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Monday, Oct. 27, 9:27 a.m.
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Veteran’s Week wraps up with vet Q-and-A

The University of Maine Veterans Association, in association with the Office of Veterans Education and Transition Services, helped put on Veterans Week at UMaine. A number of events took place, including a flag raising Monday and a veterans panel Wednesday.

Veterans Week had an honorable start Nov. 5, as students and faculty gathered on the University mall for the flag-raising ceremony. Dean of Students Robert Dana welcomed all who came to the ceremony and announced what he called “our most expansive Veteran’s week ever.”

“If we think about what our veterans have done, we all need to be grateful,” Dana said.

Dana reminded people of the nearly 400 veterans currently enrolled at the university and the sacrifices they’ve made.

“Our veterans who serve sacrifice a lot, and they conduct their service without a sense of pride,” Dana said. “We say, ‘thank you,’ to those who have served.” After raising the prisoner of war/missing in action flag, Dana asked for a moment of silence for those lost. A reception was held in the V.E.T.S. office after the ceremony was complete.

“It’s cold outside right now, but imagine being tied up as a prisoner of war?” one student said during the ceremony. The V.E.T.S office helps veterans attending the University of Maine with support and assistance with solving problems related to education. They also offer advice on Veteran Affairs and educational benefits.

Veterans info panel

“The people that hate war the most are the ones that go and fight it,” Daniel St. Denis said at the student Veteran Awareness Panel on Tuesday in the Memorial Union.

The panel consisted of Iraq War veterans St. Denis, Kelly Soder and Samuel Martin. Laffin introduced the panel and passed around a petition to make Veterans Day an official holiday at UMaine.

According to the panelists, post-military integration into student life is difficult.

“It’s not like you’re just switching jobs,” said Soder, a former Navy corpsman.

“I would say it took me about two to three years before I finally was able to adjust to civilian life to a point where I was able to make meaningful friendships,” said Martin, a former Marine.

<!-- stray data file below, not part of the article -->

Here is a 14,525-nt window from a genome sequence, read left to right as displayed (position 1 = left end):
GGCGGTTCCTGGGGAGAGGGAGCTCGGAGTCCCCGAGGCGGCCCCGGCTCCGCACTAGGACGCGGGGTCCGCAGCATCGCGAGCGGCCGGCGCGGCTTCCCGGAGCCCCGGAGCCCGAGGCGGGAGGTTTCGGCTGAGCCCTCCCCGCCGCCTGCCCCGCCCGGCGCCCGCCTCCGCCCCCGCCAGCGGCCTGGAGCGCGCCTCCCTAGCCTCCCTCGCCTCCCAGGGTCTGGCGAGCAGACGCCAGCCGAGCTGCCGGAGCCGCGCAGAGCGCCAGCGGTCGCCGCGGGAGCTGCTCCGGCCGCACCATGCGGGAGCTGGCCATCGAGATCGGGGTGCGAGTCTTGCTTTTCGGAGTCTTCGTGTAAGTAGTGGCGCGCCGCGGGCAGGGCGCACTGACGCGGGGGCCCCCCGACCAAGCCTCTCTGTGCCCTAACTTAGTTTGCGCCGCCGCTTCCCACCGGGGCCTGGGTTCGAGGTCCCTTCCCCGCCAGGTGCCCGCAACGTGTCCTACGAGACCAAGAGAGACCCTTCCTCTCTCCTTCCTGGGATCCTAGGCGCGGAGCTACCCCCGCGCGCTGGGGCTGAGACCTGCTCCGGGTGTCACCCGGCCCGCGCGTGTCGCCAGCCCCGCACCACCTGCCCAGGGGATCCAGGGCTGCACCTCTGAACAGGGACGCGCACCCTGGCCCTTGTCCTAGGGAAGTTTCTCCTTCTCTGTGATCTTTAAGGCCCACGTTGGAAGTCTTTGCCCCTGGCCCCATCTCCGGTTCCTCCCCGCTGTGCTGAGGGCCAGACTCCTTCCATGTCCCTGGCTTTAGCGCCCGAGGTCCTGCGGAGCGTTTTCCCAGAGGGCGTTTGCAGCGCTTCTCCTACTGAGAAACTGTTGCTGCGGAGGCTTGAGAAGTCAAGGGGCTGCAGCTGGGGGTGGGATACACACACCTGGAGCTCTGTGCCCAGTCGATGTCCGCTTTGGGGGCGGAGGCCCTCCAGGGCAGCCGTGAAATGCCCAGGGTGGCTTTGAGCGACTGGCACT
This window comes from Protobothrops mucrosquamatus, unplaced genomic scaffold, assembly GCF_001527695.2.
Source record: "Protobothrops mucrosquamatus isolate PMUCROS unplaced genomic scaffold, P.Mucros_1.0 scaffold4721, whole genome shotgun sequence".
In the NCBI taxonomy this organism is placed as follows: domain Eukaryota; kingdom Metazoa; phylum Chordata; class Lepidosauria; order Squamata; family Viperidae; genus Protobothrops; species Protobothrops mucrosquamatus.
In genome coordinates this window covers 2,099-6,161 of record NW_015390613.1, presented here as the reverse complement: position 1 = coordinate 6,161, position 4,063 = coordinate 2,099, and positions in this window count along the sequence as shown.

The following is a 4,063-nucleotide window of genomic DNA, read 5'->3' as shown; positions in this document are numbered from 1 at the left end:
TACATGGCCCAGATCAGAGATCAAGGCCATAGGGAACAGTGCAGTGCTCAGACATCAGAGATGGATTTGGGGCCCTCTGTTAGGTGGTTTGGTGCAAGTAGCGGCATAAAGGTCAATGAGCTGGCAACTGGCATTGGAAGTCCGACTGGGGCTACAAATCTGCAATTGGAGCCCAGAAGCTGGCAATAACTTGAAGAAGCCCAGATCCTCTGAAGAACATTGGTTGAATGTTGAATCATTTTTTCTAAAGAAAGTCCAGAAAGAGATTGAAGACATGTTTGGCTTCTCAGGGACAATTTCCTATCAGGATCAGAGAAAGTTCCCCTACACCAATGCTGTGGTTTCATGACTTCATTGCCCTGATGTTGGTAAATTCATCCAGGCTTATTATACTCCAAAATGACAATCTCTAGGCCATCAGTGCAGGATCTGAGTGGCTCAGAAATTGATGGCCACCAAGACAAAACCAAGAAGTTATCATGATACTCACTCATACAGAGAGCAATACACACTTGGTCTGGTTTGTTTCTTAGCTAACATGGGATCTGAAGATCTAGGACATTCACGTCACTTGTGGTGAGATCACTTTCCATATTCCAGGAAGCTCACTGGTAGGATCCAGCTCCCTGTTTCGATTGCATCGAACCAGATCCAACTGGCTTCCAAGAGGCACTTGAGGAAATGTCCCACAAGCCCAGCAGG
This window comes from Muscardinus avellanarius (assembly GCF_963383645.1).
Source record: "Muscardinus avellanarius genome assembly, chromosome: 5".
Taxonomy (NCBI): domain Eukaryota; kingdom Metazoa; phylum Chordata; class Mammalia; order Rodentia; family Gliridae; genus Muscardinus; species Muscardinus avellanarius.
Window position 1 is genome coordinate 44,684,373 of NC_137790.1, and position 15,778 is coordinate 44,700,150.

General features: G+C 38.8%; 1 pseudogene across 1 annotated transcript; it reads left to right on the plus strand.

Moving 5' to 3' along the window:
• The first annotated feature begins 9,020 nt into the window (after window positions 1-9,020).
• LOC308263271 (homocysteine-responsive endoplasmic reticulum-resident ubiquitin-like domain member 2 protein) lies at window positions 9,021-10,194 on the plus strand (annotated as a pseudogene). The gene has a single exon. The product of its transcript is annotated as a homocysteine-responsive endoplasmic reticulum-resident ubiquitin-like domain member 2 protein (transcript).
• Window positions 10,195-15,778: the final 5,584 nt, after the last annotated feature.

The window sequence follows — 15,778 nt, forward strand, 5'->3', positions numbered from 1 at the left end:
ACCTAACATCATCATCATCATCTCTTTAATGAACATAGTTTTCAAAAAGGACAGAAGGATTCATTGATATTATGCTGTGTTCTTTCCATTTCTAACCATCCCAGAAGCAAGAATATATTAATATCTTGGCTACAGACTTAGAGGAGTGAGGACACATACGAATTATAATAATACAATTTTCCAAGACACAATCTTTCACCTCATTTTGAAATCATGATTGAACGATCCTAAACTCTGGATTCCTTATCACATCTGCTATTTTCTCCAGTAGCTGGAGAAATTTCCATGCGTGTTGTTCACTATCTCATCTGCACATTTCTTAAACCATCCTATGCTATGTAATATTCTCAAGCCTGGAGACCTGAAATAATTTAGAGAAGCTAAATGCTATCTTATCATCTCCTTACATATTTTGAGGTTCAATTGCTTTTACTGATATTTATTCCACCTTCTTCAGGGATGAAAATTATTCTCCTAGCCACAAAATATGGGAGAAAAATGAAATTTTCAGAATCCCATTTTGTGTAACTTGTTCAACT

“When I got out in 2009, I hadn’t written an essay. I hadn’t done a lot of basic algebra, basic geometry,” St. Denis said.

The veterans said the transition into student life at UMaine is easier than it used to be, with programs like the UMaine Veterans Association, which provides services to recently discharged soldiers who are attending the university.

Students, veterans and faculty gathered at a reception in the Coe Room to show their support and learn more about veterans in student life.

“When I came here four years ago there was no veterans club. Everything’s come a really long way in the last four years, and I have to applaud everyone here for that, because it’s helped a lot,” Soder said.

All of the veterans said they are still adjusting to student life.

Bud Walkup, an education specialist at the Student Wellness Resource Center, asked the veterans how they felt about anti-war protests and students holding up anti-war posters.

St. Denis described a situation from his freshman year where he saw a poster on the boards just outside the Union. The poster read “Bring Our Heroes Home” and showed coffins, draped in flags, coming off a military cargo plane.

“I didn’t like it. I ripped it down. I didn’t like the display. I thought it was disrespectful,” St. Denis said. “I don’t think our fallen brothers and sister should be portrayed in that way… I lost a lot of friends overseas. How did I not know that could have been one of them.”

The panelists said there are questions you can and can’t ask a veteran.

“Don’t ask us if we’ve killed anybody,” said St. Denis.

“There’s a time and place [a veteran] may open up to you, but if you’re going to ask someone a personal question, you don’t do it in public,” said Martin.

The panelists thanked everyone for coming and told attendees to take another slice of pizza. There was more free pizza at the event than everyone in the room could eat. Orono House of Pizza donated more than double the boxes originally ordered for the event.

CORRECTION:
A previous version of this article state Kelly Soder was a Navy officer when she is a Navy corpsman.

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